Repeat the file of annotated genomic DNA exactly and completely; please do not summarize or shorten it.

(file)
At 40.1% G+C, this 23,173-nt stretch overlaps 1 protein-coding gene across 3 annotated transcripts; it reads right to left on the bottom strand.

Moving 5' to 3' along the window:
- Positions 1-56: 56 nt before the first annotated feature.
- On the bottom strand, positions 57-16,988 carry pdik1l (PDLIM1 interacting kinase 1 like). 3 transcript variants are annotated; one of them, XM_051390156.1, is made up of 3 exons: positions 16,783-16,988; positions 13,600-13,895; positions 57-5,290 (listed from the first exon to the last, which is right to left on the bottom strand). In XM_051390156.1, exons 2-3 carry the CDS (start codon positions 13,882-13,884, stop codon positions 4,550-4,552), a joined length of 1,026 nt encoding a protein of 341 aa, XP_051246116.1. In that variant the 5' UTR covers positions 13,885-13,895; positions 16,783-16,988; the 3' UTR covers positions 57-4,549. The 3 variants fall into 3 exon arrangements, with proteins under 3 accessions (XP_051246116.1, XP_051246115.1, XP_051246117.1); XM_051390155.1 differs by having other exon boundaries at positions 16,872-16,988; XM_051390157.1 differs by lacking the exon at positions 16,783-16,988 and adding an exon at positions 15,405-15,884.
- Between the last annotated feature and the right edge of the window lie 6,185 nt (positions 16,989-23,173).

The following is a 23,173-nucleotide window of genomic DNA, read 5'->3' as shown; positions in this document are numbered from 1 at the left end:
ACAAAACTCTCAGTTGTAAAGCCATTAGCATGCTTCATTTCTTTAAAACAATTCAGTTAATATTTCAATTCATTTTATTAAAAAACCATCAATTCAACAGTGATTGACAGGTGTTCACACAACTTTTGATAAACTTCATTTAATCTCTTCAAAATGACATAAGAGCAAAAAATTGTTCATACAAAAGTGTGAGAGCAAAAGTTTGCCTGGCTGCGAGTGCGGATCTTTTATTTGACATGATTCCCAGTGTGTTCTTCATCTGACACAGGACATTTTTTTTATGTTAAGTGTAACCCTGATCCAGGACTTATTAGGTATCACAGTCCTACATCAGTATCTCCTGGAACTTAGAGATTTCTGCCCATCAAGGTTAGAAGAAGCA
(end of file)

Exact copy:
At 40.1% G+C, this 23,173-nt stretch overlaps 1 protein-coding gene across 3 annotated transcripts; it reads right to left on the bottom strand.

Moving 5' to 3' along the window:
- Positions 1-56: 56 nt before the first annotated feature.
- On the bottom strand, positions 57-16,988 carry pdik1l (PDLIM1 interacting kinase 1 like). 3 transcript variants are annotated; one of them, XM_051390156.1, is made up of 3 exons: positions 16,783-16,988; positions 13,600-13,895; positions 57-5,290 (listed from the first exon to the last, which is right to left on the bottom strand). In XM_051390156.1, exons 2-3 carry the CDS (start codon positions 13,882-13,884, stop codon positions 4,550-4,552), a joined length of 1,026 nt encoding a protein of 341 aa, XP_051246116.1. In that variant the 5' UTR covers positions 13,885-13,895; positions 16,783-16,988; the 3' UTR covers positions 57-4,549. The 3 variants fall into 3 exon arrangements, with proteins under 3 accessions (XP_051246116.1, XP_051246115.1, XP_051246117.1); XM_051390155.1 differs by having other exon boundaries at positions 16,872-16,988; XM_051390157.1 differs by lacking the exon at positions 16,783-16,988 and adding an exon at positions 15,405-15,884.
- Between the last annotated feature and the right edge of the window lie 6,185 nt (positions 16,989-23,173).

The following is a 23,173-nucleotide window of genomic DNA, read 5'->3' as shown; positions in this document are numbered from 1 at the left end:
ACAAAACTCTCAGTTGTAAAGCCATTAGCATGCTTCATTTCTTTAAAACAATTCAGTTAATATTTCAATTCATTTTATTAAAAAACCATCAATTCAACAGTGATTGACAGGTGTTCACACAACTTTTGATAAACTTCATTTAATCTCTTCAAAATGACATAAGAGCAAAAAATTGTTCATACAAAAGTGTGAGAGCAAAAGTTTGCCTGGCTGCGAGTGCGGATCTTTTATTTGACATGATTCCCAGTGTGTTCTTCATCTGACACAGGACATTTTTTTTATGTTAAGTGTAACCCTGATCCAGGACTTATTAGGTATCACAGTCCTACATCAGTATCTCCTGGAACTTAGAGATTTCTGCCCATCAAGGTTAGAAGAAGCA